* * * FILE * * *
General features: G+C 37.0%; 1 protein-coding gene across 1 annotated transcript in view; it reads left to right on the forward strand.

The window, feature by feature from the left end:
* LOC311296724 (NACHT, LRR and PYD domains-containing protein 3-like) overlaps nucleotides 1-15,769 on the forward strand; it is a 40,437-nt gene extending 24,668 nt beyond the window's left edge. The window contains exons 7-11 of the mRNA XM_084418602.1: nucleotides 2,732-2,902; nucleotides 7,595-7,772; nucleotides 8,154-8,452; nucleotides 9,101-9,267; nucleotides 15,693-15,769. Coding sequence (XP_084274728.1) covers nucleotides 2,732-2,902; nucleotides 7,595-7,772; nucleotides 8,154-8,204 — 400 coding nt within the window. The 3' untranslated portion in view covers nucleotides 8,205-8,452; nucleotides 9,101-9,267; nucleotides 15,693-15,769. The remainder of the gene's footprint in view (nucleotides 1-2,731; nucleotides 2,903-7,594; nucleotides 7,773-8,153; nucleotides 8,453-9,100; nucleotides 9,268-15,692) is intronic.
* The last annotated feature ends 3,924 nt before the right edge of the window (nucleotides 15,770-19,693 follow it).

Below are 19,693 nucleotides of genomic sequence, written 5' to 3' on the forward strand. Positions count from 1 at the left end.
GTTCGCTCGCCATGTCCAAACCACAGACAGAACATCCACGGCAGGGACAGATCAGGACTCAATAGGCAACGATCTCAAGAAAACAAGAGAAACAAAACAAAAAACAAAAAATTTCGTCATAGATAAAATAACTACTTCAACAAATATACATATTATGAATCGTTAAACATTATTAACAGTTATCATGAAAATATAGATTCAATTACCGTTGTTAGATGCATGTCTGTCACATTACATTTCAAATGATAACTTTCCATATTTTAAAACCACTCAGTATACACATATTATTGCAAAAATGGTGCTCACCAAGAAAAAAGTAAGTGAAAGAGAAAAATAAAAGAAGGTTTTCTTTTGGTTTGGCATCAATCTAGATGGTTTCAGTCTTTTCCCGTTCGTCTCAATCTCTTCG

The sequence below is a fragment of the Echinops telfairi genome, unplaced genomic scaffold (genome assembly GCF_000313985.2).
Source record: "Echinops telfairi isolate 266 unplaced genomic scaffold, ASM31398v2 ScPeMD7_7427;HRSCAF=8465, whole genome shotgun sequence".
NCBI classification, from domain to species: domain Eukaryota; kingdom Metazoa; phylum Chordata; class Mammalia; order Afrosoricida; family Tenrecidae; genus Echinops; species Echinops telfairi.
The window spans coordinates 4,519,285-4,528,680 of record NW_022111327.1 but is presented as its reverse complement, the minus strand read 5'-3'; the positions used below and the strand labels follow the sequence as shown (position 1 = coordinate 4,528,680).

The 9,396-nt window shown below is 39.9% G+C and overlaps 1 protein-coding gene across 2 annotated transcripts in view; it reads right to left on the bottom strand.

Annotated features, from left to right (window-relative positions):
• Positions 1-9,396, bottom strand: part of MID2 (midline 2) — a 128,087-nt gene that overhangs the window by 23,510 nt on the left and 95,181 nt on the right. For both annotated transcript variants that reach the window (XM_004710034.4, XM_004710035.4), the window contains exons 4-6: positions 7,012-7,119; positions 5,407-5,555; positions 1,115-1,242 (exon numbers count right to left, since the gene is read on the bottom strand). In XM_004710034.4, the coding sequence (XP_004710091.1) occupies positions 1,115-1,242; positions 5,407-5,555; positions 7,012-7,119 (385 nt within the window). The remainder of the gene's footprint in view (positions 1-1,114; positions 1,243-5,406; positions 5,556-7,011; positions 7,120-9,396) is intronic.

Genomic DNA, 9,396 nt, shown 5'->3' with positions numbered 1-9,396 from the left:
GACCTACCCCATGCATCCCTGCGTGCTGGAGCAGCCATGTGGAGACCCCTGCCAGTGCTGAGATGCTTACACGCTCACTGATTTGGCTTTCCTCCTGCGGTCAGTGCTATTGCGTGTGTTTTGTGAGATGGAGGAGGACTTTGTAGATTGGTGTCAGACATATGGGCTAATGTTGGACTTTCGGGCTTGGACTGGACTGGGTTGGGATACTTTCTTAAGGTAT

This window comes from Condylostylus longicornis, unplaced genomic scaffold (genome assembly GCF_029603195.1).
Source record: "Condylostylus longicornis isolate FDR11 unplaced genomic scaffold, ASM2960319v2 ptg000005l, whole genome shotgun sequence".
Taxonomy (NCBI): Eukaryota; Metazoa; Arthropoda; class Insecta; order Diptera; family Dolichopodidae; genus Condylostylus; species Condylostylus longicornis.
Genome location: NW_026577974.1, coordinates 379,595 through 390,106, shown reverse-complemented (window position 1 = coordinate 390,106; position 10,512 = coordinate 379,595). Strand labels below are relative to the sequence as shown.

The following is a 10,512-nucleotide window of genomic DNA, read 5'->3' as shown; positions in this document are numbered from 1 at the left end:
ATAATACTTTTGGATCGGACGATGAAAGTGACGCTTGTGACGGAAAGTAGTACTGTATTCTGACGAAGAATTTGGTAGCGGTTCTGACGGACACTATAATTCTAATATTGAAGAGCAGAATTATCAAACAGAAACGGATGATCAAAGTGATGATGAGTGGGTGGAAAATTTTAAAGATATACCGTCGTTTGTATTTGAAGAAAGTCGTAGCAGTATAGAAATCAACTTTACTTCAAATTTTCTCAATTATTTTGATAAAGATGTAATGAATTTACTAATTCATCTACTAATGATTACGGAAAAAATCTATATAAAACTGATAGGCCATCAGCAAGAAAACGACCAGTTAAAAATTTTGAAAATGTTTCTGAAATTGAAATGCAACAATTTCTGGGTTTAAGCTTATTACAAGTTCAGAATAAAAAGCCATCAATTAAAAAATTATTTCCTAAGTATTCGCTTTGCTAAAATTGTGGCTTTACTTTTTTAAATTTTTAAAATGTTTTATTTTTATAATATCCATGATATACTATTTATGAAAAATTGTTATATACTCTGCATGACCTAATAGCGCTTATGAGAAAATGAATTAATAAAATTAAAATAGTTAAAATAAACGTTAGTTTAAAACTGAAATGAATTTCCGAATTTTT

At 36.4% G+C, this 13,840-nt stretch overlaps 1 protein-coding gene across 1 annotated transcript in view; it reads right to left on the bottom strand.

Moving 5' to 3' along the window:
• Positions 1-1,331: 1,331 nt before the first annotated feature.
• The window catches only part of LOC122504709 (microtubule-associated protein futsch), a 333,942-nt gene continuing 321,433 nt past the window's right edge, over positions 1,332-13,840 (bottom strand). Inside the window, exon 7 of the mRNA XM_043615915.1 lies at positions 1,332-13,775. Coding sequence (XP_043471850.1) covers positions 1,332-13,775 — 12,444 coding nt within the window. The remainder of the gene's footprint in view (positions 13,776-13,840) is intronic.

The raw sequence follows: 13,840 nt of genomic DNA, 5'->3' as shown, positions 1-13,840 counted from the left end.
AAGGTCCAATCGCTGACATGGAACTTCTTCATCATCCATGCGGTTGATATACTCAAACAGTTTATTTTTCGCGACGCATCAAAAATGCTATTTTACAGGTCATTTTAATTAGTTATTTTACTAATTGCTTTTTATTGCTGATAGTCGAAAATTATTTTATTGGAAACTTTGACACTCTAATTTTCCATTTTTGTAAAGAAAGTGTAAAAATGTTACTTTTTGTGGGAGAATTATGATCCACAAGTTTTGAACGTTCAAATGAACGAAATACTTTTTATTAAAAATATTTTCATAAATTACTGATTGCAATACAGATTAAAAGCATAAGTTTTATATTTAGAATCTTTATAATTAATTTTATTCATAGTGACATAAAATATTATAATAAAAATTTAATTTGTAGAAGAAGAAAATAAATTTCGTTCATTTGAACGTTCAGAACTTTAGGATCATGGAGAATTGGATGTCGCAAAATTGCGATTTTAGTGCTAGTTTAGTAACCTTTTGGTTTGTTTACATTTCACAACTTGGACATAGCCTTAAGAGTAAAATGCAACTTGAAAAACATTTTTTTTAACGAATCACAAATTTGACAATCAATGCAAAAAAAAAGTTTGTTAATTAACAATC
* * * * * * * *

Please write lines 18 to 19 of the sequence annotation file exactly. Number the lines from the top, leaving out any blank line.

Taxonomy (NCBI): Eukaryota; Metazoa; Arthropoda; class Insecta; order Diptera; family Dolichopodidae; genus Condylostylus; species Condylostylus longicornis.
Genome location: NW_026577974.1, coordinates 379,595 through 390,106, shown reverse-complemented (window position 1 = coordinate 390,106; position 10,512 = coordinate 379,595). Strand labels below are relative to the sequence as shown.